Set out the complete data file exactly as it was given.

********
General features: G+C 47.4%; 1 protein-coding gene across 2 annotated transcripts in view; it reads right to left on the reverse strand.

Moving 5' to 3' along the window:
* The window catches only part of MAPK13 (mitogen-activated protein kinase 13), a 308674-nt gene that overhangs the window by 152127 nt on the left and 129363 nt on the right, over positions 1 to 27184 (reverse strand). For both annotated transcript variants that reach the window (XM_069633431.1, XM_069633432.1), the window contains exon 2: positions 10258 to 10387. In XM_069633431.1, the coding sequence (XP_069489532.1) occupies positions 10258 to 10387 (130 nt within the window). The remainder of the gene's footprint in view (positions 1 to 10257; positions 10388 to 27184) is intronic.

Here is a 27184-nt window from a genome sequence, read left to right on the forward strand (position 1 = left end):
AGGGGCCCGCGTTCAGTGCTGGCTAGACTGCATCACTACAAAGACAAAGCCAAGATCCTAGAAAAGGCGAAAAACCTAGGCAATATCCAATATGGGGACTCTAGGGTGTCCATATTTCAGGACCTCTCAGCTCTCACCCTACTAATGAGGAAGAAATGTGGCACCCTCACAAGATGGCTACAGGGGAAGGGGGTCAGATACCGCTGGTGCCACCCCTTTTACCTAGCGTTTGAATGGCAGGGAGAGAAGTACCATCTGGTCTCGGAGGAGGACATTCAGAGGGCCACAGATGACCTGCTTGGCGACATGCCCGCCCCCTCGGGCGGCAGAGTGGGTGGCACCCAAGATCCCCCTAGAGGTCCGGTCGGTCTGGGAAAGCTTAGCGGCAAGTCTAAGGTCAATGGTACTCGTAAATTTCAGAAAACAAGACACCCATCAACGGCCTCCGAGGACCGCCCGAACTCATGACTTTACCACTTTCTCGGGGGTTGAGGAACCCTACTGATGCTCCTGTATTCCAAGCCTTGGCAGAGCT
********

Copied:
General features: G+C 47.4%; 1 protein-coding gene across 2 annotated transcripts in view; it reads right to left on the reverse strand.

Moving 5' to 3' along the window:
* The window catches only part of MAPK13 (mitogen-activated protein kinase 13), a 308674-nt gene that overhangs the window by 152127 nt on the left and 129363 nt on the right, over positions 1 to 27184 (reverse strand). For both annotated transcript variants that reach the window (XM_069633431.1, XM_069633432.1), the window contains exon 2: positions 10258 to 10387. In XM_069633431.1, the coding sequence (XP_069489532.1) occupies positions 10258 to 10387 (130 nt within the window). The remainder of the gene's footprint in view (positions 1 to 10257; positions 10388 to 27184) is intronic.

Here is a 27184-nt window from a genome sequence, read left to right on the forward strand (position 1 = left end):
AGGGGCCCGCGTTCAGTGCTGGCTAGACTGCATCACTACAAAGACAAAGCCAAGATCCTAGAAAAGGCGAAAAACCTAGGCAATATCCAATATGGGGACTCTAGGGTGTCCATATTTCAGGACCTCTCAGCTCTCACCCTACTAATGAGGAAGAAATGTGGCACCCTCACAAGATGGCTACAGGGGAAGGGGGTCAGATACCGCTGGTGCCACCCCTTTTACCTAGCGTTTGAATGGCAGGGAGAGAAGTACCATCTGGTCTCGGAGGAGGACATTCAGAGGGCCACAGATGACCTGCTTGGCGACATGCCCGCCCCCTCGGGCGGCAGAGTGGGTGGCACCCAAGATCCCCCTAGAGGTCCGGTCGGTCTGGGAAAGCTTAGCGGCAAGTCTAAGGTCAATGGTACTCGTAAATTTCAGAAAACAAGACACCCATCAACGGCCTCCGAGGACCGCCCGAACTCATGACTTTACCACTTTCTCGGGGGTTGAGGAACCCTACTGATGCTCCTGTATTCCAAGCCTTGGCAGAGCT